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Modern break rooms key to staff productivity

By Kimberly Anne Armstrong
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With the economy in a slump and the labour pool shrinking, employers inprofessional services industries are putting greater emphasis onemployee productivity. Though it may seem intuitive that the reductionof extended lunch breaks and flexible hours would result in overallworker output, the reality is quite different.

For years, researchers have been praising the virtues of downtime in the workplace, emphasizing that breaks during the day result in a happier and more productive worker. Recharging workers’ batteries could ultimately translate into an equal level of work being accomplished within a shorter timeframe. More importantly, it means keeping workers happy, which removes the threat of them visiting job sites for new openings.

{mosimage}Though the current economic drought has left workers in certain sectors feeling insecure, many professional services employers continue to focus on recruitment and retention strategies while trying to determine how to get more output from the workers they do have. In doing so, they have introduced new perks, such as additional health benefits, stock share plans, in-house daycare centres, gym facilities, and monetary bonuses.

Yet perhaps the most overlooked perk is one that has been around for decades and often taken for granted – the company lunch or break room. This area, which was originally intended to serve as a place where employees can eat their lunches, has now turned into a sort of refuge for workers looking to break the monotony of their daily tasks and clear their minds as a means of re-energizing.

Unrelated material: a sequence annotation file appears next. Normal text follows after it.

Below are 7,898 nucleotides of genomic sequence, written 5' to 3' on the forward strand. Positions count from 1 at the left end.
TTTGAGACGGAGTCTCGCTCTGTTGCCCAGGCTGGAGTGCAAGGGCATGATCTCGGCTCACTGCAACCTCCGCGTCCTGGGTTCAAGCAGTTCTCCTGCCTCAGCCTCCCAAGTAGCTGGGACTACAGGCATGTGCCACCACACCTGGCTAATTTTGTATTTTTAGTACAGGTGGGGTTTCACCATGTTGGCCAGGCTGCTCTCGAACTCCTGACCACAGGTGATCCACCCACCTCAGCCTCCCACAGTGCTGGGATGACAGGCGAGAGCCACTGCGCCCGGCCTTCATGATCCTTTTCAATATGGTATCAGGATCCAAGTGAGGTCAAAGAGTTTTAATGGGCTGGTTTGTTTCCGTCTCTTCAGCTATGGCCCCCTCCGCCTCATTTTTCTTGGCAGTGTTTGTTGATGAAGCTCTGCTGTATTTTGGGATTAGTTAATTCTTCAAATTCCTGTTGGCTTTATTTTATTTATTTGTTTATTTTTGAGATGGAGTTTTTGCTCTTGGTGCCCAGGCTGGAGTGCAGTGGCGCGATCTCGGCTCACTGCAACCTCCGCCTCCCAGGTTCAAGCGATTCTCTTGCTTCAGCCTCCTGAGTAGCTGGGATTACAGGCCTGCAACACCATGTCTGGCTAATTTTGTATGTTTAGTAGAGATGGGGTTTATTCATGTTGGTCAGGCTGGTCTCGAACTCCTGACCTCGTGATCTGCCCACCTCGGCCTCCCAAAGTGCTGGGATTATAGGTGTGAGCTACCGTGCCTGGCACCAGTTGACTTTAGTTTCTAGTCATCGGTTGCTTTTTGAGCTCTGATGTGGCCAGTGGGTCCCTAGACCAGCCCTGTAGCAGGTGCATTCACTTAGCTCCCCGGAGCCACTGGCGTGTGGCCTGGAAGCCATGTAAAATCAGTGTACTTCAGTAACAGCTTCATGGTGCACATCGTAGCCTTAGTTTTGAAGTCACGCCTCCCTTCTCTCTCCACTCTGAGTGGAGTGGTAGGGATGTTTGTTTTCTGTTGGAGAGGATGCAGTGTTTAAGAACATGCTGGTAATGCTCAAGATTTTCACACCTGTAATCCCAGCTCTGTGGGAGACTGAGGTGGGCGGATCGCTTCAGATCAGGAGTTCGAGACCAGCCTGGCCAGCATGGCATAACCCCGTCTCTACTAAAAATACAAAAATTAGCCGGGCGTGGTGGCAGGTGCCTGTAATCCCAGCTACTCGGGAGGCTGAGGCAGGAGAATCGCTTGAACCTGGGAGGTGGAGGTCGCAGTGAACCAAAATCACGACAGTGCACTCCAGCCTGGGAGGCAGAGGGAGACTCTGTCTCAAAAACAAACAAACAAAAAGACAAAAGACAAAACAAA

{mosimage}Ann Gomez, founder of productivity consulting firm Clear Concept (www.clearconceptinc.ca/index.htm), has made it her raison d’etre to assist companies in developing strategies to foster greater efficiency. Employees are most productive when they are refreshed and able to focus.  When fatigue sets in, taking a break can help staff renew their energy and come back to work more focused. Therefore, companies benefit by encouraging these breaks.  

There are several ways that companies can encourage employees to take breaks and return to work more productive.  One way is to establish an inviting break room. Gomez says a lunch room consisting of bare walls, a standard table and chairs, and a few kitchen accessories isn’t sufficient to send employees the message that they should be taking breaks regularly.

“Think of the hip, new coffee shop of today,” says Gomez. “The old ones had hard chairs and rigid tables. Now they’re a place to lounge. They have comfortable seating, funky décor and interesting music. There are diverse food and drink options – teas, coffee, juice, and water. There are reading materials; maybe there’s some inspiring artwork or quotes on the walls, and effective lighting.”  All of these things draw people in and encourage them to ‘escape’ for a few minutes.

Similarly the new age break room isn’t simply a venue for employees to chow down. On the contrary, it’s a congregation point for all things that relax the mind and let the conscience be free, and it should be the focal point for the majority of non-work-related amusement and enlightenment. Gomez says that the lunch lounge will only be effective if employees choose to use it. Encouragement to do so must flow top-down and be universal.